Thinking of bringing your dog with you as you travel to visit friends or family this holiday season? Proper etiquette for pet guests (petiquette?) is similar to that of humans: Don’t leave stuff all over the house, no jumping on beds and keep howling at night to a minimum.
But for pet owners, there is always an element of uncertainty, says Sean Sheer, who writes for the Urban Dog blog. Take Sheer’s dog Bodhi, a mellow eight-year-old Weimaraner. Bodhi has partied on Fire Island and at the Jersey Shore and enjoyed woodsy walks in the Adirondacks, all as a perfectly charming guest. But one Thanksgiving in Palm Beach, Florida, Bodhi could not resist counter-surfing while the humans were having dinner in the next room.
“Our hostess went in to the kitchen to get the vanilla cake, but it was gone,” says Sheer, who lives in New York. “There was frosting on Bodhi’s mouth. The lesson is that as well as you think you know your dog, they can always surprise you.”
The first test of good manners — yours, that is — comes when you’re invited for an overnight visit: “Do not presume that when you and your family are invited for the holiday or the weekend that this extends to your dog,” says Jodi R.R. Smith, president of Mannersmith, an etiquette consulting firm in Massachusetts. Smith says that even if these people realize your dog is an important part of your family, they might not be ready to offer lodging for your Great Dane. So if your host did not specifically include your dog in the invitation and you would prefer to bring it, you need to ask. “Don’t just show up after a six-hour car ride and have your dog pop out of the back seat to a look of horror on the host’s face,” Smith says.
Sheer has a group of close friends with dogs who visit back and forth with pets in tow, so in those cases, he just confirms that Bodhi is welcomed. But he is hesitant to ask to bring Bodhi to the homes of friends he doesn’t know as well. “I don’t like to impose on people,” he says. And it might be that these friends know their own dog or cat doesn’t really like sleepovers and it could get ugly.
Do not be offended if the invitation is for humans only, says Lisa Grotts, an etiquette expert from San Francisco who has a corgi named Elizabeth.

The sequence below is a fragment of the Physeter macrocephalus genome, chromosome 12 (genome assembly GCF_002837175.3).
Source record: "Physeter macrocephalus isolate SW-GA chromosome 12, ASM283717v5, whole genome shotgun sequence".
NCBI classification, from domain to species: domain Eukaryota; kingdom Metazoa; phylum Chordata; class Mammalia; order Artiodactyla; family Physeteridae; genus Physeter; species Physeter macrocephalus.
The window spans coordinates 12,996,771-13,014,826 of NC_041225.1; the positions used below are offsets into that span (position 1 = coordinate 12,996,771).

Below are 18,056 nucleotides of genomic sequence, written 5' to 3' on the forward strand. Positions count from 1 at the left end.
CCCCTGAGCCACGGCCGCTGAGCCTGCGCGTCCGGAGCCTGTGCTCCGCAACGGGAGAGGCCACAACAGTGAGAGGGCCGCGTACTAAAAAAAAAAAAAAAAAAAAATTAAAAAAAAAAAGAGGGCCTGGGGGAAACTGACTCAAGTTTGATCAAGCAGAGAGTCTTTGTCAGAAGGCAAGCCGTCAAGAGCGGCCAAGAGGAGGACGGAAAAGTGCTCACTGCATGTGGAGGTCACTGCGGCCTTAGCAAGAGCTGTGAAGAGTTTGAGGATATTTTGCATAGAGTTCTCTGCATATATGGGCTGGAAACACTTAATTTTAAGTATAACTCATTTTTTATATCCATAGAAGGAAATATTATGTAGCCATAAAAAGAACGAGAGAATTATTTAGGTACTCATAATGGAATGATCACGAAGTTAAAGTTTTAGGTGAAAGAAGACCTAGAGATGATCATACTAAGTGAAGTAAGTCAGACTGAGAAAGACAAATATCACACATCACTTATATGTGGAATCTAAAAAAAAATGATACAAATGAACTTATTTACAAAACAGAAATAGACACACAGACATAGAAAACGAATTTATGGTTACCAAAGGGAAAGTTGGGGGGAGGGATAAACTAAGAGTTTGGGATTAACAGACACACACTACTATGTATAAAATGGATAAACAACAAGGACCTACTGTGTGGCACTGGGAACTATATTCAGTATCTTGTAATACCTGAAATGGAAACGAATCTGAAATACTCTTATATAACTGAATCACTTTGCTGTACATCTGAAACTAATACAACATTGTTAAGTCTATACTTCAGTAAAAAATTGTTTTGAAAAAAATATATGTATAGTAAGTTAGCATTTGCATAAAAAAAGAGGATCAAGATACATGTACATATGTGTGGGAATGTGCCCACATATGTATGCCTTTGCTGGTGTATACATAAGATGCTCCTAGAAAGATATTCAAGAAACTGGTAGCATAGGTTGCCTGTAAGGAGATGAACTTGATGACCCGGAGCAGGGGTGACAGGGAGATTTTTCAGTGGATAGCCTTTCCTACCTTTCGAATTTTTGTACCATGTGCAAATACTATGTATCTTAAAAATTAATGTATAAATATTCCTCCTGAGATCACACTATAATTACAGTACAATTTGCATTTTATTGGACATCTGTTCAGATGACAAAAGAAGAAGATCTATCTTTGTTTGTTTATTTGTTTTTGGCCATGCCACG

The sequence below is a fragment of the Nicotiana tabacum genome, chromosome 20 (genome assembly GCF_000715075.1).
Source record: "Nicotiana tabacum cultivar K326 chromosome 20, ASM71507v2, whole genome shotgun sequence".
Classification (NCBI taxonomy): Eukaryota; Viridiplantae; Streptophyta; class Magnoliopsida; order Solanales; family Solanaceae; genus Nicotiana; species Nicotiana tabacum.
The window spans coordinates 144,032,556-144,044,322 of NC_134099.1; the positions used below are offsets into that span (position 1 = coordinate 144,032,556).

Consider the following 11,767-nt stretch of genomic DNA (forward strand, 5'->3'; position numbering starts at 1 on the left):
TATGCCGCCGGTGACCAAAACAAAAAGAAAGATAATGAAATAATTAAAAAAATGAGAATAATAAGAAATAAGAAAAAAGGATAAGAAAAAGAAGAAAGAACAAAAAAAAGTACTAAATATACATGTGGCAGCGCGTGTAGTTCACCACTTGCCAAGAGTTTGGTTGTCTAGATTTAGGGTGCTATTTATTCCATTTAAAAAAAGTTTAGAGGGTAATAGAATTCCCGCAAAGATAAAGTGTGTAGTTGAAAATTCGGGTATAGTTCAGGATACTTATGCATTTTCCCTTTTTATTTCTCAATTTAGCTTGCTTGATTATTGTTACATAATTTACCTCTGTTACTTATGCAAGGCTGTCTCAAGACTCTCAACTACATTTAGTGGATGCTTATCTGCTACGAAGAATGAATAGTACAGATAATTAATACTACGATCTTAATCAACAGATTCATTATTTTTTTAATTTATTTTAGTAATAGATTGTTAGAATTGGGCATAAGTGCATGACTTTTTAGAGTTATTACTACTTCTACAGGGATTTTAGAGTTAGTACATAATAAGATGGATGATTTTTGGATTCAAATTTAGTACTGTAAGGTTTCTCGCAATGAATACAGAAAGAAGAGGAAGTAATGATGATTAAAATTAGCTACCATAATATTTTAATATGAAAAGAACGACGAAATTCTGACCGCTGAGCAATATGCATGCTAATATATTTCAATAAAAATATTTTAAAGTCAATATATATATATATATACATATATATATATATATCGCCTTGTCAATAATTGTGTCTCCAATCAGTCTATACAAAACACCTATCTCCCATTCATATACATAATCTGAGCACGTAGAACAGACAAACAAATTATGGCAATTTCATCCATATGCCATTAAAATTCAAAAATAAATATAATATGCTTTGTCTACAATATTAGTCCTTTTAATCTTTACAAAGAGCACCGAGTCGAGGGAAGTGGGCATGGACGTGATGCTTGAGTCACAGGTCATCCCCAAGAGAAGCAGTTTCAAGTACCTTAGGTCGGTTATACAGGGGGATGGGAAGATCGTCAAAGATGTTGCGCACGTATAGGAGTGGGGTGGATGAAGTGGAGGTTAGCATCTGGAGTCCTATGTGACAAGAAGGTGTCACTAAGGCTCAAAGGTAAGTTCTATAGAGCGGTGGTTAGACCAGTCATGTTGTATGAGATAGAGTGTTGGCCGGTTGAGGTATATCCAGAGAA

“A pet as a weekend guest adds a lot of responsibility for a host, even if they are dog people,” Grotts says. In some ways, asking whether a dog can come is like asking to bring an extra person to a house party weekend, she says. Owners have to be prepared to make other arrangements. “Sometimes that means getting a pet sitter,” she says.
Becky Pugh, owner of the grooming and boarding business Bone Jour in Bethesda, Maryland, realizes her dogs Tink, Fritzy and Kizzy are a big group to wrangle. “I would not bring my trio overnight unless someone was literally begging me to do it,” Pugh says. “My dogs are used to a lot of attention. It’s better to leave them at home with housesitters and to keep their routine as normal as possible.” This arrangement often means your dogs will have a better time — and so will you. “Don’t set your dogs up for failure,” Pugh says. If you’re worried about them chewing sneakers or slobbering on the velvet sofa, it could ruin the whole weekend for you and your hosts.
Once you’ve snagged the invite and determined that you are comfortable your dog can behave, it’s time to ask for a list of house rules. Your dog may be allowed on the furniture at home but maybe isn’t invited to get this comfortable in your host’s condo. Your host may request that your dog not go into certain rooms of the house, or hang around during meals begging for food or be let loose in the backyard.
Don’t expect your host to provide anything for your dog. Pack everything, including a dog bed, food, feeding bowls, toys, gates and waste bags. You could also bring a blanket to use wherever your pet lies down. If you are traveling by plane, you can ship food directly to your host’s home if they are OK with that. “It’s nice to also bring a roller brush so you can keep hair off of the furniture,” Grotts says. Researching dog parks nearby so you can entertain your pet and help him work off energy is a good idea, Pugh says.
Sleeping arrangements can be tricky, as many non-dog-owners aren’t keen on dogs nestling into the sheets. Sheer says, “Our dog sleeps with us, but a lot of people don’t like a dog in a bed. So we bring our dog bed, but I confess, our dog doesn’t always stay in it.” He also suggests you bring a blanket to lay on your bed just in case your dog decides to join you on it in the middle of the night.
Accidents do happen. If your dog pees in your room, ‘fess up, Smith says. “Apologize and offer to clean it up.” Some hosts want to do this themselves, using special chemicals they keep on hand for kind of thing so as not to damage the rug or upholstery. But you should also offer to have the item professionally cleaned.
Do your best to keep tabs on your pet at all times, says Smith, whose Labradoodle, Dory, sometimes travels with her. “I try to avoid situations that are going to be fraught with peril,” she says. That means homes with lots of breakables or kids who might be tempted to feed Dory foods that could make him sick.
When you leave, make sure you express your thanks for kindnesses extended to both you and your dog. Of course, any overnight host deserves a thank-you note. You could write a special note from your poodle to your hosts, thanking them for the treats or the nice long walk they took him on — and, if necessary, apologizing for knocking over the Christmas tree. It might go a long way in getting your dog — and you — invited back.